Tech Market WatchBy Perry Wu
On April 25, 2007, Tom Group announced that a proposal to take its Tom Online (TOMO) subsidiary private was approved by shareholders. This is a move that should quickly be replicated in many Chinese Internet companies hoping to have long lives.

Listed both on Nasdaq and Hong Kong's Growth Enterprise Market, Tom Online has already filed its necessary Form 6K. And after posting last week a 26% year-on-year decrease on its total first quarter revenues of US$35.14 million, the company should move as fast as possible to get out of the public spotlight.

Why do public companies go private? When a firm reduces the number of its shareholders to less than 300, it is no longer required to file reports with the the U.S. Securities and Exchange Commission. This is the result of maybe one company wanting to buy another company's publicly held shares or a firm plans to merge its assets with another company. But in Tom Online's case, the situation comes down to not wanting to have so much pressure from the public markets and the excessive price volatilities.

Why is pressure from the public markets bad for a Chinese firm? Very few Western investors understand the dynamics of China's media and technology space. Apart from this website, there are very few resources for potential investors and executives to make sound decisions in China's technology sector. Pressure therefore comes from unforeseen spots: a political calamity in China might manifest itself in worried investors ridiculously tying politics to the well-being of a Chinese technology firm. Or, as we have seen recently, investors get on the mobile and gaming bandwagon and think there are so many great opportunities for gaming and mobile value-added firms in China, so they pressure these technology companies to enter sectors better left forgotten.

Name one wireless value-added service company that is doing well in China. Sure, the owners of these firms cashed-out on the shoulders of their investors, but are Kongzhong, Linktone, or Hurray pushing the envelope of this sector, or are their checks bouncing? Tom Online was also pressured by market forces to enter this space, but it should have listened to its gut and stuck with more sustainable business models involving online niche content, online advertising, and online services. Wireless service revenues for the company were US$31.82 million this first quarter, representing a 28.4% decrease from the same period last year but a 7.5% increase from the previous quarter. Wireless Internet service revenues made up 90.6% of the company's total quarterly revenues! Yes, Tom Online is indeed creating revenue in this sector, but it better diversify before China Mobile and China Unicom close the spigot. Don't forget: China Mobile is the big brother in China and will never let the MVAS firms win.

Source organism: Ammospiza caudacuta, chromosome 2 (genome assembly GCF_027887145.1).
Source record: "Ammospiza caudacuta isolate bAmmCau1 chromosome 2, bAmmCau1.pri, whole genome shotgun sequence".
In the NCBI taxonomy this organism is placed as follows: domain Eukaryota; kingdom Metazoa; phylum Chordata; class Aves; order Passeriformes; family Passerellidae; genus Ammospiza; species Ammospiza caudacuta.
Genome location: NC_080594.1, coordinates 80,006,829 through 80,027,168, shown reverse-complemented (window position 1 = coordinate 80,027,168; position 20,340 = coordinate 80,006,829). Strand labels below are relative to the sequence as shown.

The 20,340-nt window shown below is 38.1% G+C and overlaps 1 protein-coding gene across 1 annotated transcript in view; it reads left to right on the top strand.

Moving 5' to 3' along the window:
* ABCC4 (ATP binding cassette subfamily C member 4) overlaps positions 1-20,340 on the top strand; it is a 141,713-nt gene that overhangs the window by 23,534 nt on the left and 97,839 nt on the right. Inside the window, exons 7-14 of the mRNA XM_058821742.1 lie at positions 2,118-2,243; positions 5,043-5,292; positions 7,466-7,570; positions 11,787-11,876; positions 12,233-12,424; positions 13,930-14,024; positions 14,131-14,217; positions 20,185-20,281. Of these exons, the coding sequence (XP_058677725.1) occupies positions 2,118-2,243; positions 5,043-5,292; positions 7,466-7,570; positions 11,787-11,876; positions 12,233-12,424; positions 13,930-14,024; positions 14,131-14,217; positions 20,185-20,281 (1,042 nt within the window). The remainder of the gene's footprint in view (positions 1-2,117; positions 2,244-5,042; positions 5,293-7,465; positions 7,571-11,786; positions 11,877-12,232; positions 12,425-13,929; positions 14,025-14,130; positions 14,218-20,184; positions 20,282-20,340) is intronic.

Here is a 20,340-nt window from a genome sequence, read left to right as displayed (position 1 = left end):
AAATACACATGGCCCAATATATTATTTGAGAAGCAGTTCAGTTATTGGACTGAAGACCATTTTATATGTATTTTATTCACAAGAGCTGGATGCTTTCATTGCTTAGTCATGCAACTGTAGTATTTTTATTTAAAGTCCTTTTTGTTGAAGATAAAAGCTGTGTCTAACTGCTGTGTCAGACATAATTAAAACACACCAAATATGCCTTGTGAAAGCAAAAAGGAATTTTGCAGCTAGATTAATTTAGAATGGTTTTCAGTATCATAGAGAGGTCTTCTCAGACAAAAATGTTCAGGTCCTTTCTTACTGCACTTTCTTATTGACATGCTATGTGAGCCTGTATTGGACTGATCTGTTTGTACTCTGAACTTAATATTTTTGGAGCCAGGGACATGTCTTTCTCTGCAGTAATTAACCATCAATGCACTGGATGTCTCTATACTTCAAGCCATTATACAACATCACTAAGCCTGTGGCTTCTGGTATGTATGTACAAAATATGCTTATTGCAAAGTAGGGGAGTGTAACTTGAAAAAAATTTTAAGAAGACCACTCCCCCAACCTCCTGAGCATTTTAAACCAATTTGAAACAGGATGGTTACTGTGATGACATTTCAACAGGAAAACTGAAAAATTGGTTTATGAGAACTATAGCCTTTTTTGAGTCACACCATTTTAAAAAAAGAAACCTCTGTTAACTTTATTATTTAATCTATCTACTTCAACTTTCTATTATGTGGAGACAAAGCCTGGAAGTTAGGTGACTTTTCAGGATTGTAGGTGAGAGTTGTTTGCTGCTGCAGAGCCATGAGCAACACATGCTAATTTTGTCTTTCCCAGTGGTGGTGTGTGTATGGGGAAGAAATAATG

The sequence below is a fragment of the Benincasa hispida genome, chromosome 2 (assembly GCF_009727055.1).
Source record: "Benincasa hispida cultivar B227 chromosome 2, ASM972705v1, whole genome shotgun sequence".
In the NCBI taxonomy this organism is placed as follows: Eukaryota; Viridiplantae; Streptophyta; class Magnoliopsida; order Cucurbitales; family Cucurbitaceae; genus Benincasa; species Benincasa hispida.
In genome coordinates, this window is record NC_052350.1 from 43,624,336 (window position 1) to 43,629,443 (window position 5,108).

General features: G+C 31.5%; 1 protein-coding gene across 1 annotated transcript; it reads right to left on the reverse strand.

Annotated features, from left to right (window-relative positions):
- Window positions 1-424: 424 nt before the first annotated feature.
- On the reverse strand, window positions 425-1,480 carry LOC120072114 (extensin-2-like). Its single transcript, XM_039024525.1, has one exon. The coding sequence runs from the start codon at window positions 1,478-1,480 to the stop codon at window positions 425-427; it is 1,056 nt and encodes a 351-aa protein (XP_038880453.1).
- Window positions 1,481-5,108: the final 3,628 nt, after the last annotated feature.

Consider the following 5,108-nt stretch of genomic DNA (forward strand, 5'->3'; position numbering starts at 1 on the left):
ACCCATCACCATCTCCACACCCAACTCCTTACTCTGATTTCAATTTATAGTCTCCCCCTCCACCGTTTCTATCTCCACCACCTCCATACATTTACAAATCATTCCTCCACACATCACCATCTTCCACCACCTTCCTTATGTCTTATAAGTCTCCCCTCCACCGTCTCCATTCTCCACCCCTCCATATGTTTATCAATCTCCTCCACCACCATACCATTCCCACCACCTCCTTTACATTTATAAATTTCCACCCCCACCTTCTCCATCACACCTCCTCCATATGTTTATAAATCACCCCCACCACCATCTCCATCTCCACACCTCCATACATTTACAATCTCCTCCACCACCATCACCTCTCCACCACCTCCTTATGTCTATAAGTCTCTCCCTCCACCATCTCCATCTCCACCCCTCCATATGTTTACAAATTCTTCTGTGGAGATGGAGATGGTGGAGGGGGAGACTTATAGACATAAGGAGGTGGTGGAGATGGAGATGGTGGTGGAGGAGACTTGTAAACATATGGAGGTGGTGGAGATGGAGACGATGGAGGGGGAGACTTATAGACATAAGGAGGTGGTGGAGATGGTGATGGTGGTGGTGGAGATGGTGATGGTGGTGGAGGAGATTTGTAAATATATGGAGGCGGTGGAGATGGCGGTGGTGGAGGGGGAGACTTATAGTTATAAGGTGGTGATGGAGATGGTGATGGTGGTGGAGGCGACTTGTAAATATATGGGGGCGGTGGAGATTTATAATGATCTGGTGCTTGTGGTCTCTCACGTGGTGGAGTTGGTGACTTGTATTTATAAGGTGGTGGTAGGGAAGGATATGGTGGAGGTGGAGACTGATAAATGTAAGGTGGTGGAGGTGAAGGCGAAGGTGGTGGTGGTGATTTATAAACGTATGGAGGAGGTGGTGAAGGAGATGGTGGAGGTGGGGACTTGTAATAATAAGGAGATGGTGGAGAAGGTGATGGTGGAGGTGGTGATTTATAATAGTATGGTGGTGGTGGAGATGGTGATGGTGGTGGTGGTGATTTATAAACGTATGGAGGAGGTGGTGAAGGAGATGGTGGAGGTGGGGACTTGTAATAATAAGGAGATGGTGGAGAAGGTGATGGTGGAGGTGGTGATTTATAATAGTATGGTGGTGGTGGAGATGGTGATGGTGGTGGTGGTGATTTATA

So by going private, a company like Tom Online can look more at long-term growth instead of the worried reactions quarterly reports might cause investors and the company's stock price. As a private firm, the company can also take a few more risks that may pay big dividends down the road.

Another example of outside pressure was the deal Tom struck with Skype. At the end of March 2007, the company had over 35.5 million registered Tom-Skype users, up from over 31.5 million at the end of January 2007. Where is the money from this arrangement, investors have asked, and how will Tom monetize this relationship? Little information has been forthcoming from the companies most likely because this was a deal meant to build buzz, but not to generate immediate cash. Perhaps in a few years Tom can earn big money from this relationship, and it can do so best by being a private company focused on the horizon, and not the dashboard.

When Tom Online goes private, it can also negotiate much more flexible governance arrangements with its investors. Strict Sarbanes-Oxley corporate governance in the United States is a big reason Chinese firms are now looking to London, Toronto, or Tokyo or opting for Hong Kong GAAP over the more comprehensive U.S. requirements. In fact, as I have said many times before, I am very certain we have a number of brewing catastrophic accounting nightmares waiting in the accounting books of a few listed Chinese Internet portals and technology companies. As a private company, its cash situation is just between itself and the tax bureau, and the more dubious a company's accounting seems to be, the better it is for the firm to go private.

I wish Tom well on their move to go private, and I think that with the great liquidity reached by rivals,,, and, they too should think about buying their public shares and focusing on building great products that will enhance China's economy instead of worrying about quarterly earnings reports and the value of their executives' stock accounts.

About the author:
Perry Wu is a writer and correspondent for and can be reached here at the site. Perry Wu does not hold any positions, long or short, on any of the Chinese or American company securities mentioned in this article.


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